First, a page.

Although valerian grows wild all over Europe, most of the valerian used for medicinal extracts is cultivated. The root is used.

The Greek physician Dioscorides recommended valerian for a host of medical problems, including digestive problems, nausea, liver problems, and even urinary tract disorders. Use of valerian for insomnia and nervous conditions has been common for many centuries. By the eighteenth century, it was an accepted sedative and was also used for nervous disorders associated with a restless digestive tract.

Active constituents of Valerian

Valerian root contains many different constituents, including essential oils that appear to contribute to the sedating properties of the herb. Central nervous system sedation is regulated by receptors in the brain known as GABA-A receptors. Valerian may weakly bind to these receptors to exert a sedating action. This might explain why valerian can help some people deal with stress more effectively.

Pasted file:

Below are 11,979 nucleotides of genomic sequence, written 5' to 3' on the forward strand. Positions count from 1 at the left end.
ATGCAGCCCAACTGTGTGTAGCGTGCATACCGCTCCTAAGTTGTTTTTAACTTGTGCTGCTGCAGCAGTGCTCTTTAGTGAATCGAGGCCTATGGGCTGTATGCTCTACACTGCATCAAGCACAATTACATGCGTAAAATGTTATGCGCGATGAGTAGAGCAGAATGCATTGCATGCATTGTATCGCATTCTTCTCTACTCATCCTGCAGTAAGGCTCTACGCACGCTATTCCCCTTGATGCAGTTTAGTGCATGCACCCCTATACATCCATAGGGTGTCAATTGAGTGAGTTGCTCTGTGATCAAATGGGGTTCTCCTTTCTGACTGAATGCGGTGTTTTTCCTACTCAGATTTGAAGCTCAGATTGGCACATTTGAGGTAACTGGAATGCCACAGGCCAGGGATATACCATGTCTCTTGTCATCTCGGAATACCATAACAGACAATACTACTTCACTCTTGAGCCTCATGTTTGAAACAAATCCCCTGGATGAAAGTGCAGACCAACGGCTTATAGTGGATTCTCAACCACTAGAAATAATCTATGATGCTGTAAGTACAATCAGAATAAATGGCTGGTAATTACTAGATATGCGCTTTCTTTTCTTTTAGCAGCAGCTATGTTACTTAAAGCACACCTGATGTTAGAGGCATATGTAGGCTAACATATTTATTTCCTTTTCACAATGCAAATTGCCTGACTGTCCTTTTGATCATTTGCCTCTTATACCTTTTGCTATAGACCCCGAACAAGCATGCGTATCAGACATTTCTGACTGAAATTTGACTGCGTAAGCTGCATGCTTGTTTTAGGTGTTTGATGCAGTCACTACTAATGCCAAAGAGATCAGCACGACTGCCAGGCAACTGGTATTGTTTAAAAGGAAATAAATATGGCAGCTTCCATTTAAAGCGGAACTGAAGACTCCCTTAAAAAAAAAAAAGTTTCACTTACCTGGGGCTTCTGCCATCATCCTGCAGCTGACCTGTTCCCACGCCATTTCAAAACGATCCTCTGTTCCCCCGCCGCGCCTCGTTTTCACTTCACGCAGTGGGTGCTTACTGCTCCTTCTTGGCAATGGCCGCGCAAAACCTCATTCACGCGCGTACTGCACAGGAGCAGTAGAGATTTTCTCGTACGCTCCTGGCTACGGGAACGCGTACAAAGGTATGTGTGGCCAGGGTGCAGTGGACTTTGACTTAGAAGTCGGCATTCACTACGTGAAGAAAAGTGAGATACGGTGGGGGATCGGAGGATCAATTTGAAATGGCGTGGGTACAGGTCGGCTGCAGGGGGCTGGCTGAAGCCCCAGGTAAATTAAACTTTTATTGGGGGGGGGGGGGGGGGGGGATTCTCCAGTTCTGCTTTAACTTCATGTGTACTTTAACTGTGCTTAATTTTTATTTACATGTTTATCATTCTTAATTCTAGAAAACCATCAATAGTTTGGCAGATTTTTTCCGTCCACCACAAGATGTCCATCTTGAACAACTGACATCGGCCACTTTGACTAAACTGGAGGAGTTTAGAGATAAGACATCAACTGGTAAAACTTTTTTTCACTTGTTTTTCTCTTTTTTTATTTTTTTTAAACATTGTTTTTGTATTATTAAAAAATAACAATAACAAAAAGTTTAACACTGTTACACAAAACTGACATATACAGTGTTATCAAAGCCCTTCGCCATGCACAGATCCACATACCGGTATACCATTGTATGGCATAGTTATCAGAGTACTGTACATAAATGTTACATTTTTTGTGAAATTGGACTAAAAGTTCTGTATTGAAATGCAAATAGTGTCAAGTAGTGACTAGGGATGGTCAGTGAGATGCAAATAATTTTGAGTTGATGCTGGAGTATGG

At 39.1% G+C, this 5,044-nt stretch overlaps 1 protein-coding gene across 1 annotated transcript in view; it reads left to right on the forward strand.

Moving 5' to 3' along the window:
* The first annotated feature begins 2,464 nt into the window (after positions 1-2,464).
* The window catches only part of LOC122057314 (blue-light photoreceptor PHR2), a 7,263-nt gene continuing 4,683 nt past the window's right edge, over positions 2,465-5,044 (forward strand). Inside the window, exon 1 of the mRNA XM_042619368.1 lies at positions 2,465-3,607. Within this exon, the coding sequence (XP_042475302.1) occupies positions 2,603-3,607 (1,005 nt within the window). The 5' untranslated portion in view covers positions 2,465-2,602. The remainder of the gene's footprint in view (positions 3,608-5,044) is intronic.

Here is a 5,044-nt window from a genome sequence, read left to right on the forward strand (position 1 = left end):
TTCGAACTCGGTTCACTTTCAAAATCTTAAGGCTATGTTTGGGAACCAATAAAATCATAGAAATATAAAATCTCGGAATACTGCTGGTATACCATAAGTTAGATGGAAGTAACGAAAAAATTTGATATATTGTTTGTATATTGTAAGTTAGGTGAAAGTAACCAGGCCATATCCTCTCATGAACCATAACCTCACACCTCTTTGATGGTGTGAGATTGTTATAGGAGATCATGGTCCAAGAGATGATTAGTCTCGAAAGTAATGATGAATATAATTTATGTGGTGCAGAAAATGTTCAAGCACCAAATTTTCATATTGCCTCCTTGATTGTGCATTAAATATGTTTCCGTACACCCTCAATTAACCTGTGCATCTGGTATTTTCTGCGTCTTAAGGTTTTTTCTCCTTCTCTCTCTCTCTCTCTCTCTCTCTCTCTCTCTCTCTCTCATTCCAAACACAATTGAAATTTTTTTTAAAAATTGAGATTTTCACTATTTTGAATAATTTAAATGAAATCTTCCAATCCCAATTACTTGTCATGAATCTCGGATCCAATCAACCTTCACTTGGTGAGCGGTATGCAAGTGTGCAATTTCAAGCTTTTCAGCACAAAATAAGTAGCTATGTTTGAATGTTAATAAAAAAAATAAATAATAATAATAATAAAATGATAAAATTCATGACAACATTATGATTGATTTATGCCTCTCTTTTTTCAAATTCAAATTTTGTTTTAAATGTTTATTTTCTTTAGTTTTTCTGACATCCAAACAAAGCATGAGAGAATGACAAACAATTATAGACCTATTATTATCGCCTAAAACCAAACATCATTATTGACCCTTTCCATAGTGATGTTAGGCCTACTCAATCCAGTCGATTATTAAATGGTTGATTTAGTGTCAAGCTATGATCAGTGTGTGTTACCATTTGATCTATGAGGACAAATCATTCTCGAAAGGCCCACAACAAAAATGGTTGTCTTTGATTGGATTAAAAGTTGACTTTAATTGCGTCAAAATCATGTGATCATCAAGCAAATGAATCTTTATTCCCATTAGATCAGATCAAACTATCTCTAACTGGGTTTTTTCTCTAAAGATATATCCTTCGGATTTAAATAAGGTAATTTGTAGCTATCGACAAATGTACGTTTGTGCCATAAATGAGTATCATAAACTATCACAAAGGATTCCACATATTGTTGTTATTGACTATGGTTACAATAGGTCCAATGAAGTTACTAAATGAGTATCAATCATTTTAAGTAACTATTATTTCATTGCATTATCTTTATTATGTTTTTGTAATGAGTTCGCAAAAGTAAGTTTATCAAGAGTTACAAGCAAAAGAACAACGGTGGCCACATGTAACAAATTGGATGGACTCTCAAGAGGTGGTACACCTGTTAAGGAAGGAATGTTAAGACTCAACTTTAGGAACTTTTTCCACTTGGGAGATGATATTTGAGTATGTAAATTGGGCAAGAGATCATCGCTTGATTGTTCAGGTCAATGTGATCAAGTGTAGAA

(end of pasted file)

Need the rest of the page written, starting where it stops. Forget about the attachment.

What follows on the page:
Double blind studies have repeatedly found that valerian is more effective than placebo and as effective as standard sleep medications for people with insomnia. Generally, valerian makes sleep more restful as well as making the transition to sleep easier, but does not tend to increase total time slept, according to these studies. Combining lemon balm and hops with valerian did not make it any more effective in another double blind study involving people with difficulty sleeping.

How much Valerian is usually taken?

For insomnia, some doctors of natural medicine suggest 300–500 mg of concentrated valerian root herbal extract (standardized to no less than 0.5% essential oils) in capsules or tablets thirty to sixty minutes before bedtime. As an alcohol-based tincture, 5 ml can be taken before bedtime. Combination products with lemon balm, hops, passion flower, and scullcap can also be used. Children aged six to twelve often respond to half the adult dose.

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